Navy’s Quinton Singleton began this season on special teams, where he continues to thrive, but it wasn’t until two weeks ago when the Midshipmen’s football coaches began to consider expanding his responsibilities.

In the days before last weekend’s 24-21 victory over Pittsburgh, Mike Judge, a Navy assistant who works with the fullbacks, approached Coach Ken Niumatalolo about the possibility of playing Singleton more extensively after he showed marked improvement in drills.

“When you start practicing faster, you obviously get it,” Judge said. “Things are clearing up for you.”

Judge’s inclination led to the most productive game in Singleton’s career during the last-second win over the Panthers, which allowed Navy to avoid falling below .500 for the first time this season. Singleton finished with 27 yards on five carries, including a nine-yard touchdown in the fourth quarter, and helped reduce the workload for Noah Copeland and Chris Swain.

Singleton also contributed to the Midshipmen’s final drive that set up place kicker Nick Sloan’s 30-yard field goal as time expired, triggering a wild homecoming celebration at Navy-Marine Corps Memorial Stadium. On the third play of the series with the Midshipmen facing third and three from the Panthers 42-yard line, Singleton carried for four yards.

It was one of three third downs Navy converted on the decisive possession that began in Pitt territory following a poor punt.

“I was very encouraged by the way he played,” Niumatalolo said of the 6-foot, 204-pound Singleton, whom coaches call the fastest of all the fullbacks and whom teammates call “Evander,” for his resemblance to former heavyweight champion Evander Holyfield. “I thought he did some real good things, played fast. He’s been our best special teams player to this point, too. He’s been doing a lot of good things.”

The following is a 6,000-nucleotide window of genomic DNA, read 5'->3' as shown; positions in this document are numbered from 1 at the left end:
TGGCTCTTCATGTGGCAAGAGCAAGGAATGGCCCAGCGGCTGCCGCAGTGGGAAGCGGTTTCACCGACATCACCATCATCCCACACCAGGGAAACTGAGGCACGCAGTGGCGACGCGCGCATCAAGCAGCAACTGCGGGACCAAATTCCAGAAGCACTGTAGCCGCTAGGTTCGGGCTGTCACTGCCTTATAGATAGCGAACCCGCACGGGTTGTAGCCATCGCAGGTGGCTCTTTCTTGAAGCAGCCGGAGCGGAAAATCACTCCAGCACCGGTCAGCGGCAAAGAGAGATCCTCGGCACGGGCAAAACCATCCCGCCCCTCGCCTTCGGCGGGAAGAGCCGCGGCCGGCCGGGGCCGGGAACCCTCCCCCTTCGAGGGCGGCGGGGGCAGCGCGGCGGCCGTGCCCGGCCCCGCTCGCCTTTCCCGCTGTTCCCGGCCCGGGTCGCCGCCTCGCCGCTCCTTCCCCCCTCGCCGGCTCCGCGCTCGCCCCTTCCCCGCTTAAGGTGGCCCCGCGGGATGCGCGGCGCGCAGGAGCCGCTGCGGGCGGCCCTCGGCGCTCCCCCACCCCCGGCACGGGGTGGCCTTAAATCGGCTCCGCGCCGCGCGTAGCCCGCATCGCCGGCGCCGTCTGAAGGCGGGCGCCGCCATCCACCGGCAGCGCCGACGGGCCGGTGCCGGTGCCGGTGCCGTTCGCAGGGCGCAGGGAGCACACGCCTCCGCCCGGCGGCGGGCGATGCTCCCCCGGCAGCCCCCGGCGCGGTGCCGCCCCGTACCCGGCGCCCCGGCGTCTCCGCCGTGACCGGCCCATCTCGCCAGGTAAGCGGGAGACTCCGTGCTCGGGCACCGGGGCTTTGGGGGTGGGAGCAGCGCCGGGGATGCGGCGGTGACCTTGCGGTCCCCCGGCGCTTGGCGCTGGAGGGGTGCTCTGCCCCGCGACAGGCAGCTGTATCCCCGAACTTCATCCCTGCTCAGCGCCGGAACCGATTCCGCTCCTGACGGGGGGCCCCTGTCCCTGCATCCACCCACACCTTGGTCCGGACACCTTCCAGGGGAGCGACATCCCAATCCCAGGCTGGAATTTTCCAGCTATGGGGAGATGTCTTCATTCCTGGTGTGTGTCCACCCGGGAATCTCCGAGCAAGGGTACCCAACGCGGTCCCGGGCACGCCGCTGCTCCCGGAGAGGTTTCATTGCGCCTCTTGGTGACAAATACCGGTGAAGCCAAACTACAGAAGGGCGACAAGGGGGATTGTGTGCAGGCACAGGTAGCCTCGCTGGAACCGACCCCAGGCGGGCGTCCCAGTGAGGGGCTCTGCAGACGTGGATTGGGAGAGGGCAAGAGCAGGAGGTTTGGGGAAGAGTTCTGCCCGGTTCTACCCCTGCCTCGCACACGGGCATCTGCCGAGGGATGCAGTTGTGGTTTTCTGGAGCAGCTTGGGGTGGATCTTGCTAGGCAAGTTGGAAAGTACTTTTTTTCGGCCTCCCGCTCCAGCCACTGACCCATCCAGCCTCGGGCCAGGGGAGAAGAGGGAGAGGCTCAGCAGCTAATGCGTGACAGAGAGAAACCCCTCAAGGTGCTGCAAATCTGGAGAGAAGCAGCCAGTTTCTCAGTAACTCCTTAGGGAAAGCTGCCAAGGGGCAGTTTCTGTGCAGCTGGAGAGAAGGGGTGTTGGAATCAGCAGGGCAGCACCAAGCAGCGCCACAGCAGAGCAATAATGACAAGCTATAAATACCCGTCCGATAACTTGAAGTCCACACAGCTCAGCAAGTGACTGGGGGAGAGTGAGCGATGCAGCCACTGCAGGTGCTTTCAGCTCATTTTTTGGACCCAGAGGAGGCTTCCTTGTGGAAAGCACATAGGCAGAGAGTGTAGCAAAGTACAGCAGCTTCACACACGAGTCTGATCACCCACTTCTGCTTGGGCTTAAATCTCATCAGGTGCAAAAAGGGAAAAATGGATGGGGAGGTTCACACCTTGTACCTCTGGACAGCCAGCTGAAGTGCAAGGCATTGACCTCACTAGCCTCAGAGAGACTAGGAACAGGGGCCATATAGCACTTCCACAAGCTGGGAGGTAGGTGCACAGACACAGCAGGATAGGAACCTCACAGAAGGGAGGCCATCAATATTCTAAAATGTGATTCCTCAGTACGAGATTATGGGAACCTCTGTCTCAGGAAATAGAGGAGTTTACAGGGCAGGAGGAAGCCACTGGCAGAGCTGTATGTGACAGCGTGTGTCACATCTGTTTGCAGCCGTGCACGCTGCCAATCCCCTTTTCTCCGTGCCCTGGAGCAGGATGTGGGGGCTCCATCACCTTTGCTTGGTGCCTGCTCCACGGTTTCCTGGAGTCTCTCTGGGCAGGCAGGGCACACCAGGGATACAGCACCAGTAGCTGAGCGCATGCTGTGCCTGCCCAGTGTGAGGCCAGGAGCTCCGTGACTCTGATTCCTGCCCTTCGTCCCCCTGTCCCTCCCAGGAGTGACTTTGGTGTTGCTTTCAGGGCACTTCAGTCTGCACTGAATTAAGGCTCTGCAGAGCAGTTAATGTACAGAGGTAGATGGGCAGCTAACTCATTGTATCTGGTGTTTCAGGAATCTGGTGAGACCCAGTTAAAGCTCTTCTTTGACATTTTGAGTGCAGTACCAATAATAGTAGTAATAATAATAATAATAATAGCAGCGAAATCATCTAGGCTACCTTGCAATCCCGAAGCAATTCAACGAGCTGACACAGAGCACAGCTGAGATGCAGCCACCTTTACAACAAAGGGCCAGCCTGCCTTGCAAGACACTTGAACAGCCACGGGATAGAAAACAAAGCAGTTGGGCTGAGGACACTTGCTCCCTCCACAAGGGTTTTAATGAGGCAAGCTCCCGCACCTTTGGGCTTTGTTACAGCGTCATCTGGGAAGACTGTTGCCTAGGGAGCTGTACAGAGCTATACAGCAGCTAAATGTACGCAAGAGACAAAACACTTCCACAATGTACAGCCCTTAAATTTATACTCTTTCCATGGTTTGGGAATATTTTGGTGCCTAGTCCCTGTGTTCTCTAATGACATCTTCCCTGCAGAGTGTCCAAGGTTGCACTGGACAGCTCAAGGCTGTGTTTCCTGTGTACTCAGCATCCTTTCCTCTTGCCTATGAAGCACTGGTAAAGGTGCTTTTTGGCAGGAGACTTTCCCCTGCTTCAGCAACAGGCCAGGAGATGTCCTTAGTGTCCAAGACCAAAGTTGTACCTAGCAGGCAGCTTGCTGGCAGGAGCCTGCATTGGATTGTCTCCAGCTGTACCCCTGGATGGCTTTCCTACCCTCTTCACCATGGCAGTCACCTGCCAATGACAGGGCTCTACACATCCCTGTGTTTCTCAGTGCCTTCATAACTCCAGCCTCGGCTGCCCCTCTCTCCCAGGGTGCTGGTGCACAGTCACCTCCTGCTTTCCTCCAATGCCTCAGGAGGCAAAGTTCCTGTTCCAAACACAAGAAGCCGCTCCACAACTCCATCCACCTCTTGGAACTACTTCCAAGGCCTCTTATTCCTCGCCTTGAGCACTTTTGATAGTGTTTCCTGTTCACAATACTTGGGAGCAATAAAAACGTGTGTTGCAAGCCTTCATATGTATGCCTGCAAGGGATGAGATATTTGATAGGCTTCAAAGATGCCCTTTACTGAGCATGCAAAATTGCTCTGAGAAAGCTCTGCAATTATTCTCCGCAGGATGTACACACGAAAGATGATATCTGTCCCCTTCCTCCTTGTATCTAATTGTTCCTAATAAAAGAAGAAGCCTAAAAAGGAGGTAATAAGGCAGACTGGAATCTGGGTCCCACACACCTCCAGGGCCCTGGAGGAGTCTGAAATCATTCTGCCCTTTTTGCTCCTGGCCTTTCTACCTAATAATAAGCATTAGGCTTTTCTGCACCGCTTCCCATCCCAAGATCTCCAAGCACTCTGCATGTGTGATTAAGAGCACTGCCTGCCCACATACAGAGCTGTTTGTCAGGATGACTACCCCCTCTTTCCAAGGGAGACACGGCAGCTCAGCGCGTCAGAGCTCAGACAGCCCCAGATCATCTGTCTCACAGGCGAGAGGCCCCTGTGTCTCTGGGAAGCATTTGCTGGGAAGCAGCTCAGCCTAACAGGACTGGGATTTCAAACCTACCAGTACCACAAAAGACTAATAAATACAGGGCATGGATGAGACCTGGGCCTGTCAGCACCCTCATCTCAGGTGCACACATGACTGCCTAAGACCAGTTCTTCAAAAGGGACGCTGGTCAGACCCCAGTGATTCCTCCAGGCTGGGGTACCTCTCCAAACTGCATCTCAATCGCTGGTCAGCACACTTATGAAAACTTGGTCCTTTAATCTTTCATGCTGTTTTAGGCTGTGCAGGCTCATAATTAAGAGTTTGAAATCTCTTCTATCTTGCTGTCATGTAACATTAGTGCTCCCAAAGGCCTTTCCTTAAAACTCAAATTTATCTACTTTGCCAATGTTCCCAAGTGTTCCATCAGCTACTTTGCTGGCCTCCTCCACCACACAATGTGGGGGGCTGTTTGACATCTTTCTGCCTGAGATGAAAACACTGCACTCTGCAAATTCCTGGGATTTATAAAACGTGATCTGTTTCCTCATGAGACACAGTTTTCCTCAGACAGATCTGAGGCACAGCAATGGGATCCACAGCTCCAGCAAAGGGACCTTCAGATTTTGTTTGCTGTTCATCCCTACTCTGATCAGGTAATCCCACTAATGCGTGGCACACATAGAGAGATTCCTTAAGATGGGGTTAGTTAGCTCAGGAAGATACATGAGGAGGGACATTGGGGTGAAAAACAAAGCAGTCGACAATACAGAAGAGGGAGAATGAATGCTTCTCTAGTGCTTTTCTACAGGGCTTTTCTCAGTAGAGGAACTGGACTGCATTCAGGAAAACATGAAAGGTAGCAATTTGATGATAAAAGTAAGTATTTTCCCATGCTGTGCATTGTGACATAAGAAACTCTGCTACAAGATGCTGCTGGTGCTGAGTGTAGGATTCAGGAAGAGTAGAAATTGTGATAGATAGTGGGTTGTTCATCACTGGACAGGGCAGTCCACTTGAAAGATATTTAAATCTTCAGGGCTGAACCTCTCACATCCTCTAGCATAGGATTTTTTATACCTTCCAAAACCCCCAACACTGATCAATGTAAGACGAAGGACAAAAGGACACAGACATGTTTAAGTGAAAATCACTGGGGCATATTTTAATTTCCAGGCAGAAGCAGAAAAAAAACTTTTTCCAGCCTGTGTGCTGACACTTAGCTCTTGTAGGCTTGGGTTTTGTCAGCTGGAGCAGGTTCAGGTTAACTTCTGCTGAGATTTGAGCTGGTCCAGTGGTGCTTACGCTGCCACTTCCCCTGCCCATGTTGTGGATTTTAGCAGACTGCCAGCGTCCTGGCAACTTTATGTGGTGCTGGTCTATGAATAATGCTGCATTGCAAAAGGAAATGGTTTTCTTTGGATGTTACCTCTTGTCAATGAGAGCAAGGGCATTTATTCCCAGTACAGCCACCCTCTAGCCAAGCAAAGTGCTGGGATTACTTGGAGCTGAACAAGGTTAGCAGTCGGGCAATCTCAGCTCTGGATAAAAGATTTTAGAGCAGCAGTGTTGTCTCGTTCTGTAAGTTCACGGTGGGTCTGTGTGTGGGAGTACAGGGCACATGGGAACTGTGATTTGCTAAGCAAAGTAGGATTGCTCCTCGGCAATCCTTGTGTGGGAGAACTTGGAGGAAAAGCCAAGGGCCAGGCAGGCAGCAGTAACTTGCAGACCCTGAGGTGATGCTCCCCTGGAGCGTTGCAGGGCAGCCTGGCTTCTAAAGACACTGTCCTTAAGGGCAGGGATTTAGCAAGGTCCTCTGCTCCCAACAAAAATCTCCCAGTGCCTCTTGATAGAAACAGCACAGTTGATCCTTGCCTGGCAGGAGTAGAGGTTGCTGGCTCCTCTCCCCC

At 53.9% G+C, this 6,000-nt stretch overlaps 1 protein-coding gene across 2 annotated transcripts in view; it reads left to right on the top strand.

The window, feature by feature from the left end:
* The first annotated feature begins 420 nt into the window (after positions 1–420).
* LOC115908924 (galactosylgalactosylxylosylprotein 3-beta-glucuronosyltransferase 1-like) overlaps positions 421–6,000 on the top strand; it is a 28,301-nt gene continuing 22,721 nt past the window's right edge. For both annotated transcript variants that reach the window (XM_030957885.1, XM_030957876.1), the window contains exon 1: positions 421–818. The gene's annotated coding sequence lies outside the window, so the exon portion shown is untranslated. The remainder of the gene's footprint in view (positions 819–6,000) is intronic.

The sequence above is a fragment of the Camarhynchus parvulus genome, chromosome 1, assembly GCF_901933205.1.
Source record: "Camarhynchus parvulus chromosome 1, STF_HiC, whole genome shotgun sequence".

With Copeland limited this week in practice, Singleton figures to have another afternoon of added opportunities Saturday against Notre Dame in South Bend, Ind. Also uncertain to play is sophomore fullback Quentin Ezell, who is on the mend from a rib injury incurred during a 28-10 win against Air Force Oct. 5.

Navy (4-3) has lost two in a row to the Fighting Irish after reeling off three wins in four games against one of college football’s most storied programs. To avert a third straight loss, Niumatalolo indicated establishing the fullback would be a priority.

“Everything we do starts in the middle,” Niumatalolo said.

The Midshipmen have had one game this year in which a fullback, called the “B back” in the triple option, has rushed for at least 100 yards. Not coincidentally, Navy compiled its highest point total in a 45-44 loss to Toledo in double overtime, with Copeland running for a career-high 153 yards.

“Every game we didn’t get the B back going, it’s been a tough loss for us,” Singleton said. “When we get the B back going it’s a lot better game for us. You open up the outside. You can pass more.”

The assignment is all the more daunting this time because of the size of Notre Dame’s defensive linemen. Most notable is junior nose guard Louis Nix, who at 6-2 and 342 pounds is considered a lock to be a first-round NFL draft pick. Navy also has to find a way to block defensive end Stephon Tuitt, a 6-6, 312-pound junior.

The Midshipmen have not had a fullback approach 100 rushing yards in each of their last two losses to Notre Dame. The Fighting Irish (6-2), meantime, have outscored Navy in those games by a combined 106-24.

“We’ve definitely got to get movement,” Navy quarterback Keenan Reynolds said. “They have two houses up front.”